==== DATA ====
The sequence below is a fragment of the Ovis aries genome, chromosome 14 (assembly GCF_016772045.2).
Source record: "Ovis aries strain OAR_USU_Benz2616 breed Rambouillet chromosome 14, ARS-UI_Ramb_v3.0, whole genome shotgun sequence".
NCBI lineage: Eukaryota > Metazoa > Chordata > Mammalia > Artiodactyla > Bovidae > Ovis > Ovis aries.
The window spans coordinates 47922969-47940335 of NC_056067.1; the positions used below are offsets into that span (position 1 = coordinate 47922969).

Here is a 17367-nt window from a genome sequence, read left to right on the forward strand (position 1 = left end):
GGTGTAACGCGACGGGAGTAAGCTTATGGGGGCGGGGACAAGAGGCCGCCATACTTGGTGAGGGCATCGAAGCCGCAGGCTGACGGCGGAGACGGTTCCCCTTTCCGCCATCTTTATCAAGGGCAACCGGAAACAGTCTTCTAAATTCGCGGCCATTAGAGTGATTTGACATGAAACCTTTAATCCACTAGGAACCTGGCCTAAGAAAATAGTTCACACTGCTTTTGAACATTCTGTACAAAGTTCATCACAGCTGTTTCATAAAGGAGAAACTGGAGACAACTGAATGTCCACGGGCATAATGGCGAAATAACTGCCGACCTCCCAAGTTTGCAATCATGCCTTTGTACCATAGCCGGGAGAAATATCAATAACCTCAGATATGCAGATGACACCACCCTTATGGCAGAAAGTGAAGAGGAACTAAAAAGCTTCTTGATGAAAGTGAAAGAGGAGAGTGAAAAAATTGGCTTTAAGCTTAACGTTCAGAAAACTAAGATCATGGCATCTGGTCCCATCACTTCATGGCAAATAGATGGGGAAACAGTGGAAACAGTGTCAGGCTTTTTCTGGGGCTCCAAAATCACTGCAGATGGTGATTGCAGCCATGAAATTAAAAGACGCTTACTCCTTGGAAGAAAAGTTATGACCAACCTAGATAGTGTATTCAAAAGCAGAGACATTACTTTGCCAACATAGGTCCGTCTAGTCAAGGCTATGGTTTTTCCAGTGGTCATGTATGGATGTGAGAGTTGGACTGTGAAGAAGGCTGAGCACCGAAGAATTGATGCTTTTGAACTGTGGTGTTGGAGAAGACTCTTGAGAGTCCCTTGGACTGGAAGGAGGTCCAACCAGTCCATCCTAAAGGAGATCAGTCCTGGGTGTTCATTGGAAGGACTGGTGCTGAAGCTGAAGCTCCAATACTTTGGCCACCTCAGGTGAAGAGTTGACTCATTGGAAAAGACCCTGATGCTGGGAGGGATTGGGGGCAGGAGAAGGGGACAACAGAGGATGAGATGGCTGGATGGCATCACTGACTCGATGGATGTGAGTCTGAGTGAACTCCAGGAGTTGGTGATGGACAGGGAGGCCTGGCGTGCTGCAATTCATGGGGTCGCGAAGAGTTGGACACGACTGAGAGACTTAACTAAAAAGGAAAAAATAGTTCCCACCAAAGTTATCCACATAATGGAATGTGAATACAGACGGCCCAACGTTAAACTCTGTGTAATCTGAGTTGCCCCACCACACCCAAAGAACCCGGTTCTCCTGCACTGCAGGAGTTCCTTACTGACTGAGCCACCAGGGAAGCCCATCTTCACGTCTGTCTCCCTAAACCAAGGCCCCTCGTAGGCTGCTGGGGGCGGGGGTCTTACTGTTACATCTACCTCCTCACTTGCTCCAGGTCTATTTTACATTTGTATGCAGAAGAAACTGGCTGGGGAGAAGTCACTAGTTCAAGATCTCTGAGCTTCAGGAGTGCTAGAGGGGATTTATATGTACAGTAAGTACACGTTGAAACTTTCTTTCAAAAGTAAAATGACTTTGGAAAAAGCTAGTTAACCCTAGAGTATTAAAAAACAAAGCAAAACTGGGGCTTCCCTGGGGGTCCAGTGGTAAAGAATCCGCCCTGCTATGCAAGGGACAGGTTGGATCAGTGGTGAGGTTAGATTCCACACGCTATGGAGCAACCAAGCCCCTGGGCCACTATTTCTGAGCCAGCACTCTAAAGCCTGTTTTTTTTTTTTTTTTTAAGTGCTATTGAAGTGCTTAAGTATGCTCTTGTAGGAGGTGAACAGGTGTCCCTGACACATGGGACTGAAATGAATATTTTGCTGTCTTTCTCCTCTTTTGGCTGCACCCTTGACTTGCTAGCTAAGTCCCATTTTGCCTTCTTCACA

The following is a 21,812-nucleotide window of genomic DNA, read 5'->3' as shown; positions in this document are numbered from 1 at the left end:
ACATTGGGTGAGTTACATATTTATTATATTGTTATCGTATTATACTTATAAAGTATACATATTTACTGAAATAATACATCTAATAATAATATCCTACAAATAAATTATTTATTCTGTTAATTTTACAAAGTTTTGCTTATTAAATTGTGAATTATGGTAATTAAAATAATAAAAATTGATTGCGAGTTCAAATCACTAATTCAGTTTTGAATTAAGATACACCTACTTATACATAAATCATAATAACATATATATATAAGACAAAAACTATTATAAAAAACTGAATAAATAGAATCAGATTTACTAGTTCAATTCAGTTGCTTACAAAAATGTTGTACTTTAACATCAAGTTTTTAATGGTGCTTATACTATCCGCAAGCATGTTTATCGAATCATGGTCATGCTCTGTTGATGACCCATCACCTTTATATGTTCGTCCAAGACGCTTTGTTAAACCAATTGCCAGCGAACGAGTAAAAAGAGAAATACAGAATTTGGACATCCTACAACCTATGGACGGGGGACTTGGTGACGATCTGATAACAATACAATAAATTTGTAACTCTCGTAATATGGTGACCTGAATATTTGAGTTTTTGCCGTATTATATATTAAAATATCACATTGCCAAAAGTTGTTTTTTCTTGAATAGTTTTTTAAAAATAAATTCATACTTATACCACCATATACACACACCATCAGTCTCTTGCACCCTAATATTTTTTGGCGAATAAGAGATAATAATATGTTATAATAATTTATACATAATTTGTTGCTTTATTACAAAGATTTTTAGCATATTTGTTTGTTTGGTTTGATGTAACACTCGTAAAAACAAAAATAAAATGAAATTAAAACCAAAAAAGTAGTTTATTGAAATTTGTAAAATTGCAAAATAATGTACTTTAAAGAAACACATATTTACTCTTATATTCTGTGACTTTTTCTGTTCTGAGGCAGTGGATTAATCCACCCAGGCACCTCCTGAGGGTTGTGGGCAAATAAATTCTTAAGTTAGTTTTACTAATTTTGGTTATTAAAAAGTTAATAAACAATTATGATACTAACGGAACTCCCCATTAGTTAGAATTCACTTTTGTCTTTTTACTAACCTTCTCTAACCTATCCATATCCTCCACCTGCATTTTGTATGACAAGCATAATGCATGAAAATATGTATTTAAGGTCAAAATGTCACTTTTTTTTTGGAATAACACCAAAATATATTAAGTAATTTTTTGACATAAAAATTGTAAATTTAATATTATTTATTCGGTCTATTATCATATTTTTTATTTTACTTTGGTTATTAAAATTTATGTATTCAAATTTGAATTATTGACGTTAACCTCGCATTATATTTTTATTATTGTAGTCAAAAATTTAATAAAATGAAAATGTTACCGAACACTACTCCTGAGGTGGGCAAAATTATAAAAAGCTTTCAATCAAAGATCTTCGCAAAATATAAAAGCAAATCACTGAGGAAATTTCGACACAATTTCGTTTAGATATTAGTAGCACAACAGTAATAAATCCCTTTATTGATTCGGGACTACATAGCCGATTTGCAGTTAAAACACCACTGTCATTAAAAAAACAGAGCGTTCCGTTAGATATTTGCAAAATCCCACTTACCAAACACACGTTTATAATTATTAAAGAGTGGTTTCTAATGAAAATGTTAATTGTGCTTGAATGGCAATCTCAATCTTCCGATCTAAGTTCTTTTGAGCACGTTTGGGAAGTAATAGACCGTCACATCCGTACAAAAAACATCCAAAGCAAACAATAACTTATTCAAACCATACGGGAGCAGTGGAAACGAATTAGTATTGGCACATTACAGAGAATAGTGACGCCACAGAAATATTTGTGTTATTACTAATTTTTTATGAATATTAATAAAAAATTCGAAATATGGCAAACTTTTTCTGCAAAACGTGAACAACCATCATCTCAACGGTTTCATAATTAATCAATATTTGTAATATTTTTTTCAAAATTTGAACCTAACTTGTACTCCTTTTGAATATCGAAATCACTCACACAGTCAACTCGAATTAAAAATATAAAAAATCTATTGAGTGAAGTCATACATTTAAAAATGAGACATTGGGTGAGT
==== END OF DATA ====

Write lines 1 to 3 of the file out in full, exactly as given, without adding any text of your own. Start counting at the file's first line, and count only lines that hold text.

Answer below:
The sequence below is a fragment of the Ovis aries genome, chromosome 14 (assembly GCF_016772045.2).
Source record: "Ovis aries strain OAR_USU_Benz2616 breed Rambouillet chromosome 14, ARS-UI_Ramb_v3.0, whole genome shotgun sequence".
NCBI lineage: Eukaryota > Metazoa > Chordata > Mammalia > Artiodactyla > Bovidae > Ovis > Ovis aries.